In the multi-million-dollar defamation case between Johnny Depp and Amber Heard, a jury sat for hours on May 31 without making a judgment after a six-week trial.
In Virginia’s Fairfax County Circuit Court on Tuesday (local time), the jury is expected to begin deliberations. The short, volatile marriage of Johnny Depp and Amber Heard has been the subject of harrowing testimony in this trial. The jury will have to decide on the following.
What factors must the jury consider?
Ms. Heard’s December 2018 opinion post in The Washington Post, in which she made a remark on domestic abuse, is at the heart of the legal dispute.
Although Mr. Depp’s name was not mentioned in the piece, his lawyer told jurors that it was apparent that Ms. Heard was referring to him.
Mr. Depp launched a defamation complaint against Ms. Heard for $US50 million ($70 million), stating that the op-ed she penned harmed his reputation and career. Ms. Heard is suing Mr. Depp for $US100 million ($140 million) in retaliation.
What do they need to make a decision on?
A jury of seven members must consider either two sections and the article’s headline are defamatory.
The jury verdict form advises jurors on how to make this decision, including whether the statements were about Mr. Depp, were false, and had a defamatory inference about him. Because Mr. Depp is a high profile person, a jury can only find Ms. Heard guilty of defamation if the jury decides she behaved with “actual malice,” which means she:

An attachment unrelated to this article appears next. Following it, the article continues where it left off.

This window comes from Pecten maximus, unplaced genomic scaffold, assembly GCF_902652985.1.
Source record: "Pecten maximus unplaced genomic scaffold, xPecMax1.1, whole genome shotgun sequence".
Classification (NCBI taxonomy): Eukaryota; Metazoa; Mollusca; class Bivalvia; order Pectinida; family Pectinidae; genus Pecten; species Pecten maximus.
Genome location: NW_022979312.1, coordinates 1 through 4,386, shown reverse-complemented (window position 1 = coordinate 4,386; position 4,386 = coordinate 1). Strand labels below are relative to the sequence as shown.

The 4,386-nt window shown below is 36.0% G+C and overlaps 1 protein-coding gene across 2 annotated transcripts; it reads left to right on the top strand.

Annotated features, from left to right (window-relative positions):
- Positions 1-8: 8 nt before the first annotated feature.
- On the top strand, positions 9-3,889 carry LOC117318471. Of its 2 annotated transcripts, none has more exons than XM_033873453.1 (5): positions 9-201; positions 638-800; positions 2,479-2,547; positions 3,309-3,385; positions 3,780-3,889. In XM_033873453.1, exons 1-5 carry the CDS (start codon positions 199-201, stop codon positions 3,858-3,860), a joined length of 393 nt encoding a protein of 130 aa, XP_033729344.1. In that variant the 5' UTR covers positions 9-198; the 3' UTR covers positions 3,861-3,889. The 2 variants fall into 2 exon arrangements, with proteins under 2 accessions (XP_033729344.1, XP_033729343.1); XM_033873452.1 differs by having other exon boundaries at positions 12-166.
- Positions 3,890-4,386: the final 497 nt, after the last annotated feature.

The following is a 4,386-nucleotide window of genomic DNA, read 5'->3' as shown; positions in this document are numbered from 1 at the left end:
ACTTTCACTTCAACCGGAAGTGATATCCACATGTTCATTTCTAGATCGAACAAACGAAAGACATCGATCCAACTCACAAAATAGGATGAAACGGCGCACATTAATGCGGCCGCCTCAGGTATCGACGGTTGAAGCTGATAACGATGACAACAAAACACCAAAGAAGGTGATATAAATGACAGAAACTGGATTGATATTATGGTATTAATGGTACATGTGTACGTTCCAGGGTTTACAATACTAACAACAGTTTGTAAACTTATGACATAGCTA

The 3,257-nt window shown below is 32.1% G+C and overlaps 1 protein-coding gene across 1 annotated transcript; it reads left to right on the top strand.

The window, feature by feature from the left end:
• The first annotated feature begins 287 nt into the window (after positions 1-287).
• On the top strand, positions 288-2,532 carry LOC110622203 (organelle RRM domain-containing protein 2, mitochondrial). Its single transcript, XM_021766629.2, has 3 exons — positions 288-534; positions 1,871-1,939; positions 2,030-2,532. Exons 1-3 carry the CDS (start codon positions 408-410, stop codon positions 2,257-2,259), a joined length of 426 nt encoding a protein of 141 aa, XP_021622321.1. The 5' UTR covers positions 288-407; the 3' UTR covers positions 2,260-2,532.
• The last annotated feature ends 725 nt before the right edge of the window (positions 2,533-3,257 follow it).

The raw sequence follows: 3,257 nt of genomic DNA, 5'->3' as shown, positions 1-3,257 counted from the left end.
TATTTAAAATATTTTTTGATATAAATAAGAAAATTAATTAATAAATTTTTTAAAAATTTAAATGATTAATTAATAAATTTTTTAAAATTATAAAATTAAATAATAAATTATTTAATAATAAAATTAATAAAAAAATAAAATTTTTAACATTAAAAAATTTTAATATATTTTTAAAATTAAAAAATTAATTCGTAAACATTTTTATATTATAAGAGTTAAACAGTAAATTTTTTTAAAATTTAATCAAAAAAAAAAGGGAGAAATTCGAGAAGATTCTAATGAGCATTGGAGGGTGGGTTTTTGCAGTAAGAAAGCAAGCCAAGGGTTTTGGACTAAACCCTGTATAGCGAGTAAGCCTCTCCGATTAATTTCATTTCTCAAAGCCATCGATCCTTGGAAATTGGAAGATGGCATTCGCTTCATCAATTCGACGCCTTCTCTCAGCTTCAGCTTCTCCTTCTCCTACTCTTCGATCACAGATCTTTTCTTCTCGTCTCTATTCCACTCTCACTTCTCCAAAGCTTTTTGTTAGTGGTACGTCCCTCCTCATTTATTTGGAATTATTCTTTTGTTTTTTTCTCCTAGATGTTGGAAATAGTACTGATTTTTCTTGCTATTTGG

- she either knew what she wrote was false or,
- she acted with reckless disregard for the truth.
Mr Depp’s libel claim must fail, Ms. Heard’s attorneys told the jury if Ms. Heard was subjected to even a single incidence of abuse. The headline for Ms. Heard’s op-ed on the internet read, “I Spoke Up Against Sexual Violence — And Faced Our Culture’s Wrath.
What Has To Change.” Ms. Heard’s lawyers claimed that she had expressed the facts and that her views were protected by the first amendment of the United States Constitution. Because The Washington Post is printed in Fairfax County, Virginia, Mr. Depp’s lawyers filed their US complaint there. In this scenario, the newspaper is not a party.
While waiting for the verdict, Depp makes a surprise appearance on stage with Jeff Beck. “We kept this quiet,” he added, “for obvious reasons.”
Allegations of abuse
Jurors were shown graphic images of Mr. Depp’s injuries and heard recordings of the couple’s conflicts throughout the trial.
When Ms. Heard threw a vodka bottle at him in 2015, Mr. Depp claims the top of his finger was severed. Mr. Depp’s finger was injured, but Ms. Heard denied it. She detailed more than a dozen incidents of Mr. Depp harming her, including her claim that he sexually attacked her with a liquor bottle in a drunken frenzy.
Mr. Depp has denied any physical or sexual abuse, stating that Ms. Heard made up the allegations in order to smear his name. He also alleged that she assaulted him physically on several occasions.